Forgot your password?
typodupeerror
PHP Books Media Programming Book Reviews

PHP Cookbook 238

Posted by timothy
from the stir-it-up dept.
CEHT writes "Like Tony Williams said in his review on PHP and MySQL Web Development: "PHP and MySQL are probably the most pervasive add-ons to Apache web servers across the web". And I agree with him. PHP is a very powerful scripting language, so developers (not just web developers) can do almost anything with it." Read on to see how well CEHT thinks O'Reilly's PHP Cookbook helps you do that almost everything.
PHP Cookbook
author David Sklar and Adam Trachtenberg
pages 608
publisher O'Reilly
rating 9
reviewer Edmond Lau
ISBN 1565926811
summary Solutions and examples for PHP programmers.

The approach that the authors use in PHP Cookbook is great. Like most computer books, the authors usually include a summary (in sentence forms) to illustrate what the readers will expect in each chapter. Skalar and Trachtenberg take this even further by including some preliminary (code) examples to explain the general ideas behind each chapters. The examples in the book are self-contained. In most cases, I've found examples to exactly fit my needs -- this makes it one of the better reference books.

Each chapter in the book is divided into multiple sections of Problem / Solution / Discussion with a FAQ style. In each case, a simple description of a problem is followed by a PHP script as the solution. But the meat is actually in the discussions: in-depth details are included here, where the authors also include references, extended ideas, and scripts to inform the readers how much more they can do about the issue.

For example, I was going to add a simple script to my website to parse RSS/RDF files from certain news websites (CNN, Slashdot, ...), and use it as my Mozilla homepage. (Who wouldn't?) This script seems to be simple, but I may make a mistake here and there. As reference, I opened up the book to the section "Parsing XML with SAX." Then I realized the authors already had the script to parse RSS/RDF files in the discussion. Bravo!

For myself, the most useful chapters I found are: Web Basics, Forms, Database Access, and XML. There are also good examples in topics such as security, internationalization, and file processing/management. However, this book does not cover the basics of PHP. If you are a good programmer, you should be able to get away with this using the PHP Manual. A good book to learn PHP is Programming PHP, also by O'Reilly.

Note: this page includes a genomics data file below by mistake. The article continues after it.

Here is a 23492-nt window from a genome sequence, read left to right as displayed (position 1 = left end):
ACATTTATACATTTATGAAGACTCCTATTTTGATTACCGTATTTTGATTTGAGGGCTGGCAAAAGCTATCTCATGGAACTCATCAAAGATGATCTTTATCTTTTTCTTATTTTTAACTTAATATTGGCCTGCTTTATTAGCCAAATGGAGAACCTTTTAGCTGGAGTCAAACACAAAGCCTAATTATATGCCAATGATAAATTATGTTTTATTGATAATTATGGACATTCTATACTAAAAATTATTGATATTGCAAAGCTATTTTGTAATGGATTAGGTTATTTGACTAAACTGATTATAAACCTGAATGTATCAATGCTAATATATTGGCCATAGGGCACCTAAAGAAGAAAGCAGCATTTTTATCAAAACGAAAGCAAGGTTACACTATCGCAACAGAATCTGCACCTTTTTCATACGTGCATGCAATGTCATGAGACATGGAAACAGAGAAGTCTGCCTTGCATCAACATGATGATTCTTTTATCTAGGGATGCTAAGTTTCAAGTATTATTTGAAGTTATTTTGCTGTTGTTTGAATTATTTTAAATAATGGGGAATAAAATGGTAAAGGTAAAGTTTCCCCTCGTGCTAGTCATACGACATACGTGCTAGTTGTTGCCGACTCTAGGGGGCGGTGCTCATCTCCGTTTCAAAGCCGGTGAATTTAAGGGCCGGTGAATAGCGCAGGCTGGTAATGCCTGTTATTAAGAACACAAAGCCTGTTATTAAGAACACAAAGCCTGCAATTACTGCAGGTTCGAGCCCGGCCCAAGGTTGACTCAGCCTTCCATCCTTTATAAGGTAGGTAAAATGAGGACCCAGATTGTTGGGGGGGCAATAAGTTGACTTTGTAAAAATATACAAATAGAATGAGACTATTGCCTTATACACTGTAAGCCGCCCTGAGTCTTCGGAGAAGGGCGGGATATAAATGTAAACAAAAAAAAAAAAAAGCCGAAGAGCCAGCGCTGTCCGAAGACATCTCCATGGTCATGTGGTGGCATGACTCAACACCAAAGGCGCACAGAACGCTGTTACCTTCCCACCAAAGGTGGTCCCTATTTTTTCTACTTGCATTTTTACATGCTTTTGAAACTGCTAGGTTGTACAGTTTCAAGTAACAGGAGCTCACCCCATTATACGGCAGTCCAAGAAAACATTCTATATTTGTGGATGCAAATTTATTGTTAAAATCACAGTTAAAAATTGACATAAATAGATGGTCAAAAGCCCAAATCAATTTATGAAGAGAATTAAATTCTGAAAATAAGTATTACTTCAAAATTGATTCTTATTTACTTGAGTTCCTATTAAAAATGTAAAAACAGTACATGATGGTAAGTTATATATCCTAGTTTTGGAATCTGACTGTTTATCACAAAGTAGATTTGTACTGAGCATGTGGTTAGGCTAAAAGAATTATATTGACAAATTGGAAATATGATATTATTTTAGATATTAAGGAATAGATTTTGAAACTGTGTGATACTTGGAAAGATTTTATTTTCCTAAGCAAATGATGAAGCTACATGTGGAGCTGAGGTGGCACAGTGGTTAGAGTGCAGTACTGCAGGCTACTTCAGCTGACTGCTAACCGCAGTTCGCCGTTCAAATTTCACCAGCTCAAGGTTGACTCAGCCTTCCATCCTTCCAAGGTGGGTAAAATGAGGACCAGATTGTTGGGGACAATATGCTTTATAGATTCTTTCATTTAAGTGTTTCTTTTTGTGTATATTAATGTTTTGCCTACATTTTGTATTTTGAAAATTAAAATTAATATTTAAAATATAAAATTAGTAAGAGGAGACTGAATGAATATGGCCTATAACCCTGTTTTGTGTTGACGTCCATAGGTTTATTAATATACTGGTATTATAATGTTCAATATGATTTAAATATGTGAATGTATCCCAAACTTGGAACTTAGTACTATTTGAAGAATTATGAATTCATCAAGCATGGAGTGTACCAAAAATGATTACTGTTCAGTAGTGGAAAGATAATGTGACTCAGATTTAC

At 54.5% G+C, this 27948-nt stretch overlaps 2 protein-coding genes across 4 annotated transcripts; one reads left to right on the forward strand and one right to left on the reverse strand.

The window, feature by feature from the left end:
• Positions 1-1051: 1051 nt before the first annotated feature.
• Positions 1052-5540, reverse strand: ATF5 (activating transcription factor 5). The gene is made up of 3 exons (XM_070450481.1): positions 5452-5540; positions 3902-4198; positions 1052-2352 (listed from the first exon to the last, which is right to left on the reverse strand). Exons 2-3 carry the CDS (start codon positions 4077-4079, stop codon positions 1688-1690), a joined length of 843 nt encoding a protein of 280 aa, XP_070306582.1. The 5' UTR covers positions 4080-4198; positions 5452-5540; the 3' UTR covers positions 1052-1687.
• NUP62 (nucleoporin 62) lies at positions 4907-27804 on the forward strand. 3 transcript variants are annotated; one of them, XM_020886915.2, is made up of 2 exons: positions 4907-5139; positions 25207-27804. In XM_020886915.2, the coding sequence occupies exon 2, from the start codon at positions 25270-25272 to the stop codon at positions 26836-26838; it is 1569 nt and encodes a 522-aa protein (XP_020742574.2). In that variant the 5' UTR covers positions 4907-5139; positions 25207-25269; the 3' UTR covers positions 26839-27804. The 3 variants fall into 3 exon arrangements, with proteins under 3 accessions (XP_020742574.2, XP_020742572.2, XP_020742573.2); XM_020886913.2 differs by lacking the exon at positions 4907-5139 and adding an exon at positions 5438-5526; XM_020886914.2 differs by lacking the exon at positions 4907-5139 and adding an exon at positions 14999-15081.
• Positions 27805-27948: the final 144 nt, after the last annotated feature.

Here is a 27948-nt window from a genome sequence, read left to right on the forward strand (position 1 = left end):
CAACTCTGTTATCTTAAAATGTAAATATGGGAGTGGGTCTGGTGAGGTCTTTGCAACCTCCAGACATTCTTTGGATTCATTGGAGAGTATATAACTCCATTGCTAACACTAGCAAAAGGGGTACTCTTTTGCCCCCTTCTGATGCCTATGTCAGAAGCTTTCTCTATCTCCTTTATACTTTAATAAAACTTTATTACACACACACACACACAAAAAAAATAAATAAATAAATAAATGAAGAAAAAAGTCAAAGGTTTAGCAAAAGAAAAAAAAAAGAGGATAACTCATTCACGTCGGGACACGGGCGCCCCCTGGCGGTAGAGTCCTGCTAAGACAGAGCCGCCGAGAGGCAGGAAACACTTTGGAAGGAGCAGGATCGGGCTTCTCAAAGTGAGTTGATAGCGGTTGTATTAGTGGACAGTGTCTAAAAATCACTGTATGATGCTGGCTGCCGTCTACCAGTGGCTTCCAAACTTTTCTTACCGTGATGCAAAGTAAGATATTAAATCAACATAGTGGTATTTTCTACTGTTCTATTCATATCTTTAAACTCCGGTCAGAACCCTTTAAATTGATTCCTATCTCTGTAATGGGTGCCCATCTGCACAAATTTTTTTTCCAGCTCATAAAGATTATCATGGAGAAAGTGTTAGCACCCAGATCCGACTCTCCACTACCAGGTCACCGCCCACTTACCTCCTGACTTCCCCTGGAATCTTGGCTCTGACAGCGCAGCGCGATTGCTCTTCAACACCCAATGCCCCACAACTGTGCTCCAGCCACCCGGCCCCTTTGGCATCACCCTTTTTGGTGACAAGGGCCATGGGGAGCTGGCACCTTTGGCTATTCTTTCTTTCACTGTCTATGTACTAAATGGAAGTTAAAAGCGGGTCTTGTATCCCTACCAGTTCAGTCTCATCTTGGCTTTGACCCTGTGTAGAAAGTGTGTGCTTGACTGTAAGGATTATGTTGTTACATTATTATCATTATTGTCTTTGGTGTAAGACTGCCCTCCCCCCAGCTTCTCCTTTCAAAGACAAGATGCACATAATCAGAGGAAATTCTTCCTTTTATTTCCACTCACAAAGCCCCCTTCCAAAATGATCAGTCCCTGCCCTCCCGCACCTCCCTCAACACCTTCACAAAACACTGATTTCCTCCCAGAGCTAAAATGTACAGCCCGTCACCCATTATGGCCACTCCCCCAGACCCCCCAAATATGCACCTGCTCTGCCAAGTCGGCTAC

Although this book covers a wide range of topics, it does not cover topics like generating PDFs. I would also like to see the authors add one (maybe two) case studies in later editions. That would give the reader a more concrete example of how to combine tricks presented by this book. Other than that, at the price of $39.95 (or $61.95 CAD), this book is a great buy!

Topics

  1. Strings
  2. Numbers
  3. Dates and Times
  4. Arrays
  5. Variables
  6. Functions
  7. Classes and Objects
  8. Web Basics - available online as example chapter
  9. Forms
  10. Database Access
  11. Web Automation
  12. XML
  13. Regular Expressions
  14. Encryption and Security
  15. Graphics
  16. Internationalization and Localization
  17. Internet Services
  18. Files
  19. Directories
  20. Client-Side PHP
  21. PEAR


You can purchase the PHP Cookbook from bn.com. Slashdot welcomes readers' book reviews -- to see your own review here, read the book review guidelines, then visit the submission page.

This discussion has been archived. No new comments can be posted.

PHP Cookbook

Comments Filter:
  • PHP Security (Score:5, Interesting)

    by leeroybrown (624767) on Monday June 09, 2003 @12:05PM (#6151126)

    One thing I would like to see more PHP books do is to cover the various Security problems that are prevalent in many PHP based web applications.